DG) What does Eric Stanze pop into the VCR or disc player for viewing pleasure or to just simply unwind?
DG) If I'm stressed, I'll unwind by watching some of the good ol' horror and exploitation stuff I grew up with. Slasher movies. Zombies. Sleaze. 60's drug trip films. Lucio Fulci, Joe D'Amato, Andrea Bianchi. RE-ANIMATOR, ILSA SHE WOLF OF THE SS, BLOODSUCKING FREAKS, MANIAC, NEKROMANTIK, CANNIBAL HOLOCAUST, and S.F. Brownrigg's DON'T LOOK IN THE BASEMENT are some favorites. I'm very annoyed that our society is so "politically correct" ...everything is offensive to everyone. I wish people would grow a spine and just deal with it. Sometimes you have to cleanse your soul after being around these fake, in-denial, sugarcoated people by opening up a beer and watching a zombie gore-fest or a demon-possessed lesbian nun movie.
But when I'm in the mood to see some true cinematic artistry, by a director who I really respect, I'll put in APOCALYPSE NOW, THE FRENCH CONNECTION, PATHS OF GLORY, or FULL METAL JACKET. I like David Fincher's films, Ridley Scott, David Lynch, Mario Bava, and anything by George Romero.
Sometimes, I just want to watch something light or campy. So it's PEE WEE'S BIG ADVENTURE, TRON, THE BLACK HOLE, THE DARK CRYSTAL, any of the TREMORS movies, the STAR WARS movies, or a Jackie Chan flick.
DG) You're also currently working on a demonic possession movie and a sequel to "Savage Harvest". Can you tell us a little about these and what audiences can expect?
ES) Jason Christ is writing and directing SAVAGE HARVEST 2, the sequel to my original movie. I had a tiny voice-over acting part in the first SAVAGE HARVEST, so Jason has written that part into a leading character in the sequel. So I'll be playing a leading acting role, in addition to being executive producer of the project.
Jason's script for the sequel is very cool. It is much better written than what I pulled off when I was 20 years old, writing the first movie. This sequel is very character-driven. There is some excellent character interaction in the piece, and Jason did a very good job of showing how all these different characters react in the crisis. But don't assume by this that the movie will be all talking heads. From what I've read in the script, this sequel will have more gore than the original. TEMPEST OF THE DAWN is the screenplay I'm currently working on. It's very, very epic. It's going to take a lot of time to produce, and more money than I've had in past budgets, so there's no telling how long it will take to begin pre-production. The movie is about Satan infiltrating our world through our own technology, wanting to send his demons up to possess all humans, all over the world. A deeply religious man who has been experiencing visions from God becomes the key pawn in Satan's game. TEMPEST OF THE DAWN will cost so much more than my past projects, because it is wall-to-wall special effects. There's a lot of gore, but there is also sci-fi effects work too. Set design will be expensive as well. TEMPEST OF THE DAWN is just incredibly ambitious.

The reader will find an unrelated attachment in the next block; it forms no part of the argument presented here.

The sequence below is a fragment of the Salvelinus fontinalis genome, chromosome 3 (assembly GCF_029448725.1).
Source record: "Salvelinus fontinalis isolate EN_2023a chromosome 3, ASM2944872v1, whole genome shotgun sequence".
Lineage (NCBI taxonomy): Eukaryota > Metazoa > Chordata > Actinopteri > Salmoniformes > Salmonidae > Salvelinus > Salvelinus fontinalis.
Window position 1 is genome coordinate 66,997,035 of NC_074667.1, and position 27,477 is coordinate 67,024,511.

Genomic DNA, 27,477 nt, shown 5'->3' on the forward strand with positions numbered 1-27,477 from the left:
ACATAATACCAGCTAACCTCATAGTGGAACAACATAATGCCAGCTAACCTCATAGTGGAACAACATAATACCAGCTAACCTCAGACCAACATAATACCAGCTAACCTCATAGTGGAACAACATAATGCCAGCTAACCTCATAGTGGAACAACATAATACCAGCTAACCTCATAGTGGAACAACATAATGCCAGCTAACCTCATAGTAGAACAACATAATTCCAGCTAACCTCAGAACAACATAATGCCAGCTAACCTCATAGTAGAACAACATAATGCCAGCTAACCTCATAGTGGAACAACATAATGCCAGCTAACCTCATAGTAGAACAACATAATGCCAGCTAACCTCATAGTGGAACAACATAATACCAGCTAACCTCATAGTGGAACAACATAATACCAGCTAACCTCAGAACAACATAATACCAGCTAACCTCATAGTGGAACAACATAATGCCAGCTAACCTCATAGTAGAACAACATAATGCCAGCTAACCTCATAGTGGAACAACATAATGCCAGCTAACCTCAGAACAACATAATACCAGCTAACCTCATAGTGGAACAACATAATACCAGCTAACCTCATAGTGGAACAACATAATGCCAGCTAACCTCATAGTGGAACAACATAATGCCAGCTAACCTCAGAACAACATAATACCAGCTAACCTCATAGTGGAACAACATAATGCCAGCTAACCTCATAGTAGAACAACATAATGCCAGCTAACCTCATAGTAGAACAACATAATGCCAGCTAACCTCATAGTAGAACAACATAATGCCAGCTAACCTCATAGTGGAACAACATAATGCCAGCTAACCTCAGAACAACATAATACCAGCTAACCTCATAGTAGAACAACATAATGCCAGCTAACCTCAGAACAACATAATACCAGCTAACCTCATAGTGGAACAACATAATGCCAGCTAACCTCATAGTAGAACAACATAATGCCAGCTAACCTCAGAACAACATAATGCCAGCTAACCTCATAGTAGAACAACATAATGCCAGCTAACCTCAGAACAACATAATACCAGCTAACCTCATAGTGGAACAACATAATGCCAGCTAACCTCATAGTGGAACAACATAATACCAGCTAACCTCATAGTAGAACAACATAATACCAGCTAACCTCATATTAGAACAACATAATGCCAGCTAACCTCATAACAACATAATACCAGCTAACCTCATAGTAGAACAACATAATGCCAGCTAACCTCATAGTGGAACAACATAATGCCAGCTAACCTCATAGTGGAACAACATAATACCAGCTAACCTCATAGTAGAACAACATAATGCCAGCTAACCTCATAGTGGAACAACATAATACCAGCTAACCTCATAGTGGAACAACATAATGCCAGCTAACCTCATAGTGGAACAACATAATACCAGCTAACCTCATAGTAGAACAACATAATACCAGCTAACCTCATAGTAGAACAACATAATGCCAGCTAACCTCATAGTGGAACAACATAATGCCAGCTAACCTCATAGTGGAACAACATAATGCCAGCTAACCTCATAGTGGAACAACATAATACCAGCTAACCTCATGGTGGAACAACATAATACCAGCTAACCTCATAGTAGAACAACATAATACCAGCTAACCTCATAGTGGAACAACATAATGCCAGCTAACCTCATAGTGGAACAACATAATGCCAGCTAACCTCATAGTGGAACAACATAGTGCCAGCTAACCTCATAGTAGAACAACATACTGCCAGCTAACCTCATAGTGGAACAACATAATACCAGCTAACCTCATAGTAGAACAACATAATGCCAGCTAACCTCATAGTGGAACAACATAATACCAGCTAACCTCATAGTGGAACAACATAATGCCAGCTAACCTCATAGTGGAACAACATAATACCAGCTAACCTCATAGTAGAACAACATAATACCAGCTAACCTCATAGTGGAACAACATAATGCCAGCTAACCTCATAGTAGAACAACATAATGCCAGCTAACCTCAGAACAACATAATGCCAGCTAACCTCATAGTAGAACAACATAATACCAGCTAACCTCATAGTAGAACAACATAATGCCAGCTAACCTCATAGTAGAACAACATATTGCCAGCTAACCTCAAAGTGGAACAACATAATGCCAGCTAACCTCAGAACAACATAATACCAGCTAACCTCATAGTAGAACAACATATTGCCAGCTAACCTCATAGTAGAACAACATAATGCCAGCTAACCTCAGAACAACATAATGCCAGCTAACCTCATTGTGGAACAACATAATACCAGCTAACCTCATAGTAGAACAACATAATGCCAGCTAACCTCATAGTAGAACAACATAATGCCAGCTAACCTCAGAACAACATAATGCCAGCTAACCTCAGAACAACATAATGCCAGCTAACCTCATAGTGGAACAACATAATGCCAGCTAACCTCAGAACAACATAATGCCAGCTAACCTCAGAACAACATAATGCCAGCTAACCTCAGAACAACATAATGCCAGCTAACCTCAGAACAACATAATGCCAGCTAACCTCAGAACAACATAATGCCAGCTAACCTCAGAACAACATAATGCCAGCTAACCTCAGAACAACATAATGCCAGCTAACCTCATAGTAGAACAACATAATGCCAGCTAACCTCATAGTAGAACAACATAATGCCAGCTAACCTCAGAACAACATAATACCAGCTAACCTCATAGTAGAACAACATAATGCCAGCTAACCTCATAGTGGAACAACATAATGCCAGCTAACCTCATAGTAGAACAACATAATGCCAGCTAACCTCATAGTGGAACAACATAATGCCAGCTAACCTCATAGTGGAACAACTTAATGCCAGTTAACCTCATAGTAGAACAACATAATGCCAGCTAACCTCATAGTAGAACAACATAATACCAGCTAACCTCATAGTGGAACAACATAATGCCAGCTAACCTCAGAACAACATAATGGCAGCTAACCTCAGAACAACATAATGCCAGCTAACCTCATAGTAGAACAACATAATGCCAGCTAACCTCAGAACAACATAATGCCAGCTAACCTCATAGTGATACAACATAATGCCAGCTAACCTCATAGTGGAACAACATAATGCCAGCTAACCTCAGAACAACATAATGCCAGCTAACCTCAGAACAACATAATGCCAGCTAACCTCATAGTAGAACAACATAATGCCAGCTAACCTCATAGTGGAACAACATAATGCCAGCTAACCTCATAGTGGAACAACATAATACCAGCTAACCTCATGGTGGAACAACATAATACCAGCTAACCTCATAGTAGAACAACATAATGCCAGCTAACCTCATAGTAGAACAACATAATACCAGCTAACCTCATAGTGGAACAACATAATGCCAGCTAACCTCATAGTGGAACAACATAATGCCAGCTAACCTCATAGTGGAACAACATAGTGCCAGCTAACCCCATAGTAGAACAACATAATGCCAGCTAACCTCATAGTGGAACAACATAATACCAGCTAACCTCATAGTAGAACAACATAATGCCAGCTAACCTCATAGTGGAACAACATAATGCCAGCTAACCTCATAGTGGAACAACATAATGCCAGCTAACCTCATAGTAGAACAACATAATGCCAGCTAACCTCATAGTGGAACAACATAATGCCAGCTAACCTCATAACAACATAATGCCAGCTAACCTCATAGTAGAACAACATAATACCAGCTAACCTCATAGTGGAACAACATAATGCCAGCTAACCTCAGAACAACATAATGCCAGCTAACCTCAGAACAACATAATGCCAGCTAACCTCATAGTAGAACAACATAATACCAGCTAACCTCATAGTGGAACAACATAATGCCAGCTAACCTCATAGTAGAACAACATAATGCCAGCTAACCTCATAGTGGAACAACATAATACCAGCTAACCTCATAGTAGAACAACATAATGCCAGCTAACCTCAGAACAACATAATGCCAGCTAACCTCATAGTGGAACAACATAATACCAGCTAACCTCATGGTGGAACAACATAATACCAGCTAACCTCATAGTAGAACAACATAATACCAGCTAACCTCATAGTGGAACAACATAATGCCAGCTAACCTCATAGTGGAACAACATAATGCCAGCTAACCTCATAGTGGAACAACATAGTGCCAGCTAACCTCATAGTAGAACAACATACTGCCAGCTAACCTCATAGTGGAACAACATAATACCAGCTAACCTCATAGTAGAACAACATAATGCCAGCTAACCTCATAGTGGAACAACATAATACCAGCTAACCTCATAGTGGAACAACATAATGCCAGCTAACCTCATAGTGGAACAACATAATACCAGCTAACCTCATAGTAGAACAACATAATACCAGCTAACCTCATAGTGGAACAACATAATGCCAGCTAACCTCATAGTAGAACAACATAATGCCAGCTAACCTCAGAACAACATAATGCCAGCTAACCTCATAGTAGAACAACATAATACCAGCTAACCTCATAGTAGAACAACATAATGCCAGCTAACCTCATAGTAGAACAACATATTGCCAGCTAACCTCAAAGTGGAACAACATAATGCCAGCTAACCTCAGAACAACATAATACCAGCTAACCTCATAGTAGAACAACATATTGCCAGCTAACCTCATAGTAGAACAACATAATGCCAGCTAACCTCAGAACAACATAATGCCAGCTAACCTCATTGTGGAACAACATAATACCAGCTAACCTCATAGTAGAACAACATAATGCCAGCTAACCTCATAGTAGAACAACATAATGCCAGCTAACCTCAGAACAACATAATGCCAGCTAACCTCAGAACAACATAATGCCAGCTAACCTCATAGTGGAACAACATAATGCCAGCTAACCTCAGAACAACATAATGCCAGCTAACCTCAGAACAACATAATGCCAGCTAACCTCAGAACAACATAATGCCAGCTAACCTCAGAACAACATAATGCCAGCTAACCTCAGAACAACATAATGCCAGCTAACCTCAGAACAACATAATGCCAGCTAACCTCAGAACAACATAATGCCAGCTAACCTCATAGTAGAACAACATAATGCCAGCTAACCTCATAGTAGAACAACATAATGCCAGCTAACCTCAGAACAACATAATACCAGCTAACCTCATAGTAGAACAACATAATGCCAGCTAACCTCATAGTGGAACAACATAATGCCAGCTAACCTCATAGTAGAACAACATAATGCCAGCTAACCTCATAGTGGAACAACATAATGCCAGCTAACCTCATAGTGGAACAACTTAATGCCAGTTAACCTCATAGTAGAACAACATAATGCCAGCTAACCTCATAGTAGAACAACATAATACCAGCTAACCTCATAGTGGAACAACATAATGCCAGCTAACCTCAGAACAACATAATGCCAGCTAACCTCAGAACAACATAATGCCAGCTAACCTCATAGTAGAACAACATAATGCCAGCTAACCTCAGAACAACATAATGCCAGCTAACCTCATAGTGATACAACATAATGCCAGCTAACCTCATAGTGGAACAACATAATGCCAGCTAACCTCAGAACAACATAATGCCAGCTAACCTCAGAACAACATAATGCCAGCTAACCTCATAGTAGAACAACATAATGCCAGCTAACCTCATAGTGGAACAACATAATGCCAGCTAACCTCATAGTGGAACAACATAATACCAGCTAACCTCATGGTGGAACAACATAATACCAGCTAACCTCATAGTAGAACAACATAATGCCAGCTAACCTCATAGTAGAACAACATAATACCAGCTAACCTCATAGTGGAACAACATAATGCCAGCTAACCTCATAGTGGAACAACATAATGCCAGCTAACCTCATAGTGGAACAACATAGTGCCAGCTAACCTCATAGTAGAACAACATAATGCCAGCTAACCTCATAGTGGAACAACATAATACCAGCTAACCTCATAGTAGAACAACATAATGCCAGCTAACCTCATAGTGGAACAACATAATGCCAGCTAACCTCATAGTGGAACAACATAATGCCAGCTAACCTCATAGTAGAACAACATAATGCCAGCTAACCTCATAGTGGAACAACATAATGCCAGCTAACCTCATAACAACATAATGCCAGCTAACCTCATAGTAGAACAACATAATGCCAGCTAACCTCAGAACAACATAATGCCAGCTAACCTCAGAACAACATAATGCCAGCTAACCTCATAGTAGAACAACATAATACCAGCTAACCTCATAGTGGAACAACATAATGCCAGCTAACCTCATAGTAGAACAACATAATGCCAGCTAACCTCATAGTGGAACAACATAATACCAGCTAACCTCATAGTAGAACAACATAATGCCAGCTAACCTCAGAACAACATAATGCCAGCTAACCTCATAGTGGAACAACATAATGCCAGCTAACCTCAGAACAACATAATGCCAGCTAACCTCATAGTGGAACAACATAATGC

DG) Finally, there's an onslaught of Sub Rosa Extreme movies coming down the pike like "Last House On Hell Street". Can you wet viewer's appetite's a bit on what they can look forward to?
ES) LAST HOUSE ON HELL STREET is a very odd project that went through many changes during shooting and post-production. The directors of that movie had never directed before, so they were kind of testing the water with this project. What's cool is how very unique the movie is. It's a strange mix of violent exploitation and mostly silent "visual poem" filmmaking. It has a gritty, hostile core, a fairytale-style story, and interesting German expressionistic visuals. A very odd and hypnotic movie.
The same directors who did LAST HOUSE also made INSANIAC for Sub Rosa Extreme. INSANIAC has an 80's Wes Craven horror movie vibe to it, but it's more modern and stylized visually. Lot's of insane nightmare imagery and really strong performances by leading actors Robin Garrels and Chris Grega.
THE CHRISTMAS SEASON MASSACRE is directed by Jeremy Wallace, who was my producer on ICE FROM THE SUN and SCRAPBOOK. THE CHRISTMAS SEASON MASSACRE is a slasher comedy, spoofing the slasher flicks of the 80's. We think it turned out pretty funny. And we made it extremely gory, which is unique for a comedy.
I SPIT ON YOUR CORPSE, I PISS ON YOUR GRAVE is a sleaze epic. If you're into totally sick flicks, this one will not disappoint. It contains graphic violence, sex, genital torture, defecation, and a sawed-off broom handle going up into places it was never meant to go. The story is about an abused woman pushed to insanity. She snaps and begins a revenge rampage to humiliate and mangle the people who abused her. Emily Haack plays the maniacal woman. Her performance is outstanding; very raw and super-energized.
BIZARRE LUST OF A SEXUAL DEVIANT is the project that started out to be a fetish video, but then tried instead to be a stalker crime drama with a David Lynch tone. The movie ended up somewhere in-between. There's a mystery about the stalker and one of his potential victims, and there's lots of naked girls getting chloroformed and groped. The movie stars Emily Haack, Angela Zimmerly of ICE FROM THE SUN, and Lisa Morrison of SAVAGE HARVEST.
Overall, being the executive producer of the Sub Rosa Extreme line has been challenging and fun. It's certainly a new experience for me. I'm hoping that these nasty little flicks find their audience and give a bunch of people a nice escape from reality. And if we shock and offend a lot of people in the process, then good. It'll toughen 'em up!